In 2016, 30 people were sentenced to death in America, and 20 people were executed.
Those numbers are the lowest in decades, according to a report by the Death Penalty Information Center, which collects data on capital punishment in the United States, and advocates against the death penalty.
The 2016 numbers fit with a multi-decade trend. Death sentences and executions have been declining steadily since the mid-1990s.
But 2016 also generated seemingly contradictory information about how the public views capital punishment. Even as jurors have increasingly voted for life in prison instead of execution, voters in three states rejected propositions that would have eliminated the death penalty.
In California, Nebraska and Oklahoma — states with widely varying electorates – people voted by large margins to retain the death penalty.
Another trend is clearer than ever: for years, just a handful of states have accounted for most of the death sentences in America. In 2015 and 2016, Texas, Georgia and Missouri carried out 85 percent of executions.
In fact, the geographical isolation of capital punishment in America goes down to the county level. This year, just 27 of the more than 3,000 U.S. counties are responsible for every death sentence this year.
Even in states that impose the most death sentences, the overall trend away from capital punishment holds true. "Texas juries imposed only four new death sentences in 2016, and juries in Georgia and Missouri did not impose any [new death sentences] in 2015 or 2016," the report notes.
Overall, the number of people on death row – who are waiting to be executed after being sentenced to die – decreased this year, because the number of prisoners either dying in custody or having their sentences reversed outpaced the number of new death sentences.
California has by far the most people on death row, with 741, followed by Florida with 396, Texas with 254 and Alabama with 194. However, when you consider each state's population, Alabama rises to the top, with nearly 4 people on death row for every 100,000 residents. In Texas, which the Marshall Project has reported carried out more than a third of nationwide executions since 1976, that population-adjusted number is less than one per hundred thousand.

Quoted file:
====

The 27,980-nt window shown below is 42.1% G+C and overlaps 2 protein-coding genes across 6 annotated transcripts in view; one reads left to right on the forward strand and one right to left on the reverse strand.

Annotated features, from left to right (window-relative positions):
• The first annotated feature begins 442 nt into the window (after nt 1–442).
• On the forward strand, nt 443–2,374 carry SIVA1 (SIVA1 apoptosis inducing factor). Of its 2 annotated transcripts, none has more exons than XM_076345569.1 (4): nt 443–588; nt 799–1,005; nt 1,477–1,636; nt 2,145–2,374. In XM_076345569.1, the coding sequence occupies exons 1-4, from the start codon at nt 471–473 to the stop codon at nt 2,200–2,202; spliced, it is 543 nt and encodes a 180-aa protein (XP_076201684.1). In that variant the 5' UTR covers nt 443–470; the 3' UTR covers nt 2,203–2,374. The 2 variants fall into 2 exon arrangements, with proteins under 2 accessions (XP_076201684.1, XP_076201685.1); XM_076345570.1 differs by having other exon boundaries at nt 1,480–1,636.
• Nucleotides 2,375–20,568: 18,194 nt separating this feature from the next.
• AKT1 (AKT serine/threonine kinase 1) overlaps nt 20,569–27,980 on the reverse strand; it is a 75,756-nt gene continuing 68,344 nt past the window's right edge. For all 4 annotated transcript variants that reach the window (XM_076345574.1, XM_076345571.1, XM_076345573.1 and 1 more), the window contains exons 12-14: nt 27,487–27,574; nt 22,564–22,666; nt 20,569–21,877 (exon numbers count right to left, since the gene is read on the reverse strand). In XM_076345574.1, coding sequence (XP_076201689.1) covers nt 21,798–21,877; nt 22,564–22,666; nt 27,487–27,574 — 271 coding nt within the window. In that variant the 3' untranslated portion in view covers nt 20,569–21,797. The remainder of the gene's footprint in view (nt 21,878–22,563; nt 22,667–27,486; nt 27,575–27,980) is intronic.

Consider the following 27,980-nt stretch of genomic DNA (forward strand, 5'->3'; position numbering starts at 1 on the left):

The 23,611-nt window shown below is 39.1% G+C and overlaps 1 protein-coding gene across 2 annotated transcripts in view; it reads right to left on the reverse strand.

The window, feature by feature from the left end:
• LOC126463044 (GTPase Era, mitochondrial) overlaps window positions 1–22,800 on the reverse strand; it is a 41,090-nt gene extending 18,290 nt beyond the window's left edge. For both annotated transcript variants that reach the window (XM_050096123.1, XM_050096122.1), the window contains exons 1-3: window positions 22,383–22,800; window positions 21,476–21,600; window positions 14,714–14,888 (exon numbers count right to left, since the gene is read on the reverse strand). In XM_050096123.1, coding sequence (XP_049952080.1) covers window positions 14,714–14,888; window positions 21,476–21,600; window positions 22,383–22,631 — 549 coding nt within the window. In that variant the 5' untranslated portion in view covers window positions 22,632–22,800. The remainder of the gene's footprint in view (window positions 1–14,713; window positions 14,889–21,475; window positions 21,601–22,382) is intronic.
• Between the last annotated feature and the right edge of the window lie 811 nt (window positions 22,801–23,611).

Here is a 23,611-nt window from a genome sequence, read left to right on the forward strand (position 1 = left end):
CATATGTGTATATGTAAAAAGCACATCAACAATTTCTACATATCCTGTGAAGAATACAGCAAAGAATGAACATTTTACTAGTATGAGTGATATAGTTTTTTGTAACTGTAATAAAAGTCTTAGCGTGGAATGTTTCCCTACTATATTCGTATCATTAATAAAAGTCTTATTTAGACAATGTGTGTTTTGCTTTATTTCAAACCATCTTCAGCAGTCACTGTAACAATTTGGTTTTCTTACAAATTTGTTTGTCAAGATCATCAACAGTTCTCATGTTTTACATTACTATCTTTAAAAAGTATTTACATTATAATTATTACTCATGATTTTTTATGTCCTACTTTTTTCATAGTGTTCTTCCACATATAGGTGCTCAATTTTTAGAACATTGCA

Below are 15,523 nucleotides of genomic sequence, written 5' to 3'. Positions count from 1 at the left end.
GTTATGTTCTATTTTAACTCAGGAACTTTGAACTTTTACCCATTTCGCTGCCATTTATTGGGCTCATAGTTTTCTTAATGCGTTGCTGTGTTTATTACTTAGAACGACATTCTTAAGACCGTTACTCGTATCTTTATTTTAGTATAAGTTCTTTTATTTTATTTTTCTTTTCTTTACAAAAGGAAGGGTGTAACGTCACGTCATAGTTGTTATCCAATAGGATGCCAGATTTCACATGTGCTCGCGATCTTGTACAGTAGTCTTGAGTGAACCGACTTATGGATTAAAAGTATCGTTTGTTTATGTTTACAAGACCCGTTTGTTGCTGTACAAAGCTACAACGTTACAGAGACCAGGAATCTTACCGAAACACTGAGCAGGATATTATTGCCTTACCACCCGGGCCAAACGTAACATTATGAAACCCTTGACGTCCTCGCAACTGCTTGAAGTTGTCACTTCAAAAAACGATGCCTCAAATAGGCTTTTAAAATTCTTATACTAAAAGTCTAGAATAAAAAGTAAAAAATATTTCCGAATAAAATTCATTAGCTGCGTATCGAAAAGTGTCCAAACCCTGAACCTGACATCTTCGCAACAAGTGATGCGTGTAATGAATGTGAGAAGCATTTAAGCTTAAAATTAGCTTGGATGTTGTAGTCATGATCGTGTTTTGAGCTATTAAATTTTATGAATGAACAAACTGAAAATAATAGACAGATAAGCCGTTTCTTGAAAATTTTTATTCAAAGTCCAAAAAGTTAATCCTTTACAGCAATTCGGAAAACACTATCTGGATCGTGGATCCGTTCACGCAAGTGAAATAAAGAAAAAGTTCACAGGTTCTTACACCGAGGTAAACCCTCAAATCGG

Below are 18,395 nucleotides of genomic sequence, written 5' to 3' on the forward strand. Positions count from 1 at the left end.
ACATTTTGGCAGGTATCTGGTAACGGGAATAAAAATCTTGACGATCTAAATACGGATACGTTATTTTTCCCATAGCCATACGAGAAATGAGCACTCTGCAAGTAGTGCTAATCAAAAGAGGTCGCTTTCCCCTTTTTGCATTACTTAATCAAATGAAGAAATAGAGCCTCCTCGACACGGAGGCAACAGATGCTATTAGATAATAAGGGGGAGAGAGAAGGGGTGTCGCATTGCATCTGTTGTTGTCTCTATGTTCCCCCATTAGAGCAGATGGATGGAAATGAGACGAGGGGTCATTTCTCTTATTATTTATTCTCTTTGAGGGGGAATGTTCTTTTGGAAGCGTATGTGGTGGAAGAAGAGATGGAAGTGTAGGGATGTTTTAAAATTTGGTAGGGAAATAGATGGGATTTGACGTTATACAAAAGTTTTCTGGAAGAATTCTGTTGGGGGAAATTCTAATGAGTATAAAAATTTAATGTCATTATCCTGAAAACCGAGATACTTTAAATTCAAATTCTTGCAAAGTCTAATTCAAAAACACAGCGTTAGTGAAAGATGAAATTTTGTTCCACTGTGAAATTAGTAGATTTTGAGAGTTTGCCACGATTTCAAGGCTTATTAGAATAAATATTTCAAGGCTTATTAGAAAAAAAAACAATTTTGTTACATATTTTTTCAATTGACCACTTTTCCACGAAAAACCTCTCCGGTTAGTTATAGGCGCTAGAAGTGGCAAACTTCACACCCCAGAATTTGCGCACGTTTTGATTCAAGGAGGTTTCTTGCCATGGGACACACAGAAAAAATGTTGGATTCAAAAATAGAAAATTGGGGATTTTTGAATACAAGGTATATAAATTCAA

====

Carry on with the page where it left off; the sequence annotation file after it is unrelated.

The Marshall Project tracks the cases of those on death row in Alabama, Arizona, Arkansas, Florida, Georgia, Missouri, Ohio, Oklahoma, Texas and Virginia.
2016 was also a busy year for court challenges related to the death penalty. In January, the U.S. Supreme Court struck down Florida's death penalty sentencing system, which allowed judges to disregard the jury's sentence to impose the death penalty even if jurors recommended life in prison.
In October, Florida's Supreme Court ruled that juries must vote unanimously in order to sentence someone to die. "It's not clear how many people on Florida's death row will get the opportunity to change their death sentence to life in prison," as a result of the decision, Nick Evans of member station WFSU reported.
At the beginning of this year, Delaware and Alabama were the other two states that allowed judicial overrides of jury decisions in death penalty cases. In the wake of the U.S. Supreme Court decision, Delaware's court struck down its law, and this month the state's Supreme Court said all 12 men on Delaware's death row would have their sentences automatically converted to life in prison.
In contrast, the Alabama Supreme Court upheld the constitutionality of the judicial override statute in September, reported Kent Faulk for The Marshall Project. If Alabama followed Florida's lead, and required a unanimous jury decision to impose the death penalty, it could have a large effect on the number of death sentences in the state.
"Of the 57 executions in Alabama since the death penalty was reinstated in 1983, 29 involved non-unanimous jury votes, ranging from 11 to 1 for death to 11 to 1 for life, according to an AL.com, Marshall Project review of each case," Faulk reported.
States also struggled with challenges to lethal injection protocols, and with where to get the drugs used in executions.
In May, Pfizer joined other drug companies in its decision not to allow its drugs to be used for lethal injections. Pfizer was the last open-market source for execution drugs, as we reported. More than 20 other U.S. and European drugmakers had already blocked their drugs from being used to kill prisoners.
After the U.S. Supreme Court ruled that using the sedative midazolam was constitutional in 2015, multiple states moved forward with executions using that drug as part of multi-chemical protocols for executing people.
The Death Penalty Information Center says three executions used the drug this year – one in Florida and two in Alabama. As we have reported, the Alabama defendant Ronald Smith, "unsuccessfully argued that midazolam was an unreliable sedative and could cause them to feel pain, citing its use in problematic executions including the botched execution of an Oklahoma man in 2014. A federal judge dismissed the case in November."
Smith was executed in December. Witnesses said he, "appeared to be struggling for breath and heaved and coughed and clenched his left fist," for 13 minutes after he was injected with midazolam. It took 34 minutes for Smith to die.
On Tuesday, Arizona announced it would stop using midazolam for executions. In 2014, Arizona prisoner Joseph Randolph Wood died slowly, over the course of nearly two hours during which he gasped and snorted after he had been injected with the drug.
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